By Jessica Isaacs | [email protected]
Photos by Ken Ketchie
The Art Cellar Gallery in Banner Elk hosted celebrated American artist William Dunlap over the weekend in a reception for his latest work and an introduction to his new book, Short Mean Fiction.
“We had a great crowd of about 50 people who filled the lower gallery, which was nice,” said Gallery Director Liz Brown. “We had both people who have known Bill and his work for a long time and also people who were just discovering his work. It was a really nice mix of people for the event.”
The Mississippi native, who called the High Country home in the 1970s while teaching art at Appalachian State University, said he was excited to return to North Carolina to see his friends and experience the glory of the Blue Ridge Mountains.
Like anyone who gets to know him, the folks in the crowd enjoyed Dunlap’s genuine, frank and no-holds-barred personality.
“He has such great energy and enthusiasm — it’s very contagious. He has such a nice, disarming nature in some ways, and he makes you want to join in the conversation or just sit back and see what he’s going to say next,” said Brown. “He’s just fascinating because he has such a vast knowledge of art history and his own artistic intent and energy is just so alive.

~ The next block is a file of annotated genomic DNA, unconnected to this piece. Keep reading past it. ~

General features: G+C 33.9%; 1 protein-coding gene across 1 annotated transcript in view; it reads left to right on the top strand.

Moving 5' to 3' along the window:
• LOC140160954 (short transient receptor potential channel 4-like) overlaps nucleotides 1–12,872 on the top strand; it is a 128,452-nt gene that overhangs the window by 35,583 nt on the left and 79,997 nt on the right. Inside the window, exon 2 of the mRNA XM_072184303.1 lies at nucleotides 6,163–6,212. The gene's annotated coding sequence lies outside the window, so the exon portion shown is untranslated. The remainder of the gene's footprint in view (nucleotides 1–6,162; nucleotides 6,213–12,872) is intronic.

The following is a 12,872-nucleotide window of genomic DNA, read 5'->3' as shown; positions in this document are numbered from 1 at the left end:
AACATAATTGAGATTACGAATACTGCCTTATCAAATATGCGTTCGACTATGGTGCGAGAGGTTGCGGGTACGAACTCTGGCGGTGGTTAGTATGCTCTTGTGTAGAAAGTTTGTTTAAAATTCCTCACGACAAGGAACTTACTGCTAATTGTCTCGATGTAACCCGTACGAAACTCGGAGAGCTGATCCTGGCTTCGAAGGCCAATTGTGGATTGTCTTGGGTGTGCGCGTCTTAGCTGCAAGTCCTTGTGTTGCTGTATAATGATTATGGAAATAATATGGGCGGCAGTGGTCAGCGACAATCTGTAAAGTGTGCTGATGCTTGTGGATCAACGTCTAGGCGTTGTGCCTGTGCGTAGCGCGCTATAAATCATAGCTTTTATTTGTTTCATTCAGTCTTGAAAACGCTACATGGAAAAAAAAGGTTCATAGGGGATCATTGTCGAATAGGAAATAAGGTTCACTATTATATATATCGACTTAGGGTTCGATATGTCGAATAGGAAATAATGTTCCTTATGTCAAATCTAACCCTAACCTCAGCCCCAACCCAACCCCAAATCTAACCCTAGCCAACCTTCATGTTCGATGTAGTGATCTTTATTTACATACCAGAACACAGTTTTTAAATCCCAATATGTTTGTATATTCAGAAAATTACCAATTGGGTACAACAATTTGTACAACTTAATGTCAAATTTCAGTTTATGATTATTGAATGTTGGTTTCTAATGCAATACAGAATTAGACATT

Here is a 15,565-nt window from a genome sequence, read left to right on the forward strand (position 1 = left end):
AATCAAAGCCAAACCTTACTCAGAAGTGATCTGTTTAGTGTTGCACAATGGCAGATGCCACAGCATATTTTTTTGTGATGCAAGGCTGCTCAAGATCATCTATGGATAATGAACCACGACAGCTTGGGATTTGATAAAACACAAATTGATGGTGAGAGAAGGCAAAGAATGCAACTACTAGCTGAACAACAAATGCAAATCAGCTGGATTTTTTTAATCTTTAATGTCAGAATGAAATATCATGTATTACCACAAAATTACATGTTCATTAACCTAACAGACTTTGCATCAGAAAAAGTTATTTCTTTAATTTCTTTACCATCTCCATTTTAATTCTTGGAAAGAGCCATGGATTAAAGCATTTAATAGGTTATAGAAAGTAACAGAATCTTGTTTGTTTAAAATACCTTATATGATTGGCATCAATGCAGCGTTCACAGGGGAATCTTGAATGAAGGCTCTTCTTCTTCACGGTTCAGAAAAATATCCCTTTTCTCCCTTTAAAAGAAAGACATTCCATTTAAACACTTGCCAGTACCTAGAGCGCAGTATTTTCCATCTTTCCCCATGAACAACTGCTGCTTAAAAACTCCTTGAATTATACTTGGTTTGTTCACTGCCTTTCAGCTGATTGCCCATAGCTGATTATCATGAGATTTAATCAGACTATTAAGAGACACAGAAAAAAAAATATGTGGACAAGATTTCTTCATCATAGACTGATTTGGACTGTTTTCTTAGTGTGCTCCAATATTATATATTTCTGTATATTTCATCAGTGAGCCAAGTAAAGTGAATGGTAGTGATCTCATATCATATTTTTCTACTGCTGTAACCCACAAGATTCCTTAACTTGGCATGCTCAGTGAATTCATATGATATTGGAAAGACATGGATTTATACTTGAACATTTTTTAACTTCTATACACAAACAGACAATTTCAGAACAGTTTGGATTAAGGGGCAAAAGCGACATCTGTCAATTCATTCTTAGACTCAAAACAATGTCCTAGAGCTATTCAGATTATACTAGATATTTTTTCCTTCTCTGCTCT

“That energy is something you want to be around. He’s straightforward and he’s going to say whatever is on his mind. People enjoy being around him, so it was fun to watch people as he shared from his book.”
The artist and author shared excerpts from Short Mean Fiction, a collection of vignettes inspired by four decades of imaginative tales told through the drawings in his sketchbooks.
“When any artist has a book, they give you a little glimpse into the things they carry around with them — in this case, little things he’s sketched or little stories he’s thought of — and it gives you insight into the artist in a different way,” Brown said. “You get a little more personal view of the things that are seeds for new work or are becoming inspiration. The actual sketches might not show up in the finished painting, but they’re things that strike the artist and it gives you a different insight into the artist’s head, and I think people enjoy that.”
Enjoy these photos from the recent reception and click here to read more about Short Mean Fiction.